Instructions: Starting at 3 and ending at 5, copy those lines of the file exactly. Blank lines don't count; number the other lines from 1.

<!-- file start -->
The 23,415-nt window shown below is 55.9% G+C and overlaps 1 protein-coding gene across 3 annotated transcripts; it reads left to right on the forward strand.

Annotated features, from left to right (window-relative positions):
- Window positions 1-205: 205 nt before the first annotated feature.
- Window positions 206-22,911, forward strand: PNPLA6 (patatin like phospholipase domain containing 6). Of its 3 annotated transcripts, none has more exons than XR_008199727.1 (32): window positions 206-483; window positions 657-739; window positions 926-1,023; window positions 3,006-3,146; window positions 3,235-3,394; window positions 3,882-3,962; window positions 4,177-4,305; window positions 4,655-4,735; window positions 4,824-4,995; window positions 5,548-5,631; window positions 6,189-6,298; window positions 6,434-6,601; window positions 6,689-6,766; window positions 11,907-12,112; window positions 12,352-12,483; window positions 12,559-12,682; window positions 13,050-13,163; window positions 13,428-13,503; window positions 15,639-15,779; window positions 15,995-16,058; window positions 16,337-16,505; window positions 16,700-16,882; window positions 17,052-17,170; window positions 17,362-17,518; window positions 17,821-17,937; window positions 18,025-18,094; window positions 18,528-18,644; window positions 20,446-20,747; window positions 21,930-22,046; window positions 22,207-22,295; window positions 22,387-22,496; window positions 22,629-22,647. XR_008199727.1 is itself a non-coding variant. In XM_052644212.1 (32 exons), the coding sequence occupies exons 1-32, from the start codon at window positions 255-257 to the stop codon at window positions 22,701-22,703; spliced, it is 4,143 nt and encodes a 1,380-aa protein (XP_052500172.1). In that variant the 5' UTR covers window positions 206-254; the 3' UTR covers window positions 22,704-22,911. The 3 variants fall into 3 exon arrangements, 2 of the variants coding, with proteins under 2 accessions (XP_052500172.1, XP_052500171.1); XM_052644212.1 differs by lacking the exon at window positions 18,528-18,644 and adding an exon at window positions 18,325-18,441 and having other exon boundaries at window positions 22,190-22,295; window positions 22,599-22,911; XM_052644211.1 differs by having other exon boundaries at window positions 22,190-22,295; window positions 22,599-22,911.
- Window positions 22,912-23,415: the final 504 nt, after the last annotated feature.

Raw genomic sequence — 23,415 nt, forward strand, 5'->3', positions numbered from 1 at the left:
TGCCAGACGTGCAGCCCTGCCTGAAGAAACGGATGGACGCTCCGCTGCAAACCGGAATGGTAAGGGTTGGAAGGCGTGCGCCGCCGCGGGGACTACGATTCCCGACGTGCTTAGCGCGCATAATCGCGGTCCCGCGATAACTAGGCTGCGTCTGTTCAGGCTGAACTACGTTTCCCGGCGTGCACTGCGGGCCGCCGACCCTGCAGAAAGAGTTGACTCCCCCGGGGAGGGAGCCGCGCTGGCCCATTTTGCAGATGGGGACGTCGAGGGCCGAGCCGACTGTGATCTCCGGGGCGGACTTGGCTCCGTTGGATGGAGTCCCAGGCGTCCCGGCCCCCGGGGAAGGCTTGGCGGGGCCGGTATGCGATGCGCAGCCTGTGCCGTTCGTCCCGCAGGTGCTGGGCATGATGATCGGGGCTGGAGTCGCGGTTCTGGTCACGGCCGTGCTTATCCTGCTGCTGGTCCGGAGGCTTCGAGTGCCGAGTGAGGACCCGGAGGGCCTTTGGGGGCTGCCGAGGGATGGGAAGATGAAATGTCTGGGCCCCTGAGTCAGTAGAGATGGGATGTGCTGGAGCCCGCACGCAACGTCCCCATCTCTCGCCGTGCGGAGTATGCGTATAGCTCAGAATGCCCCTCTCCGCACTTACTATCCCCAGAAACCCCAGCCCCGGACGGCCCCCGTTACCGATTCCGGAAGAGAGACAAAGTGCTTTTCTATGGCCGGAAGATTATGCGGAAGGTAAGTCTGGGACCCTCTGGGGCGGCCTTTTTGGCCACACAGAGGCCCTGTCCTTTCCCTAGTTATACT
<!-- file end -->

- Window positions 1-205: 205 nt before the first annotated feature.
- Window positions 206-22,911, forward strand: PNPLA6 (patatin like phospholipase domain containing 6). Of its 3 annotated transcripts, none has more exons than XR_008199727.1 (32): window positions 206-483; window positions 657-739; window positions 926-1,023; window positions 3,006-3,146; window positions 3,235-3,394; window positions 3,882-3,962; window positions 4,177-4,305; window positions 4,655-4,735; window positions 4,824-4,995; window positions 5,548-5,631; window positions 6,189-6,298; window positions 6,434-6,601; window positions 6,689-6,766; window positions 11,907-12,112; window positions 12,352-12,483; window positions 12,559-12,682; window positions 13,050-13,163; window positions 13,428-13,503; window positions 15,639-15,779; window positions 15,995-16,058; window positions 16,337-16,505; window positions 16,700-16,882; window positions 17,052-17,170; window positions 17,362-17,518; window positions 17,821-17,937; window positions 18,025-18,094; window positions 18,528-18,644; window positions 20,446-20,747; window positions 21,930-22,046; window positions 22,207-22,295; window positions 22,387-22,496; window positions 22,629-22,647. XR_008199727.1 is itself a non-coding variant. In XM_052644212.1 (32 exons), the coding sequence occupies exons 1-32, from the start codon at window positions 255-257 to the stop codon at window positions 22,701-22,703; spliced, it is 4,143 nt and encodes a 1,380-aa protein (XP_052500172.1). In that variant the 5' UTR covers window positions 206-254; the 3' UTR covers window positions 22,704-22,911. The 3 variants fall into 3 exon arrangements, 2 of the variants coding, with proteins under 2 accessions (XP_052500172.1, XP_052500171.1); XM_052644212.1 differs by lacking the exon at window positions 18,528-18,644 and adding an exon at window positions 18,325-18,441 and having other exon boundaries at window positions 22,190-22,295; window positions 22,599-22,911; XM_052644211.1 differs by having other exon boundaries at window positions 22,190-22,295; window positions 22,599-22,911.
- Window positions 22,912-23,415: the final 504 nt, after the last annotated feature.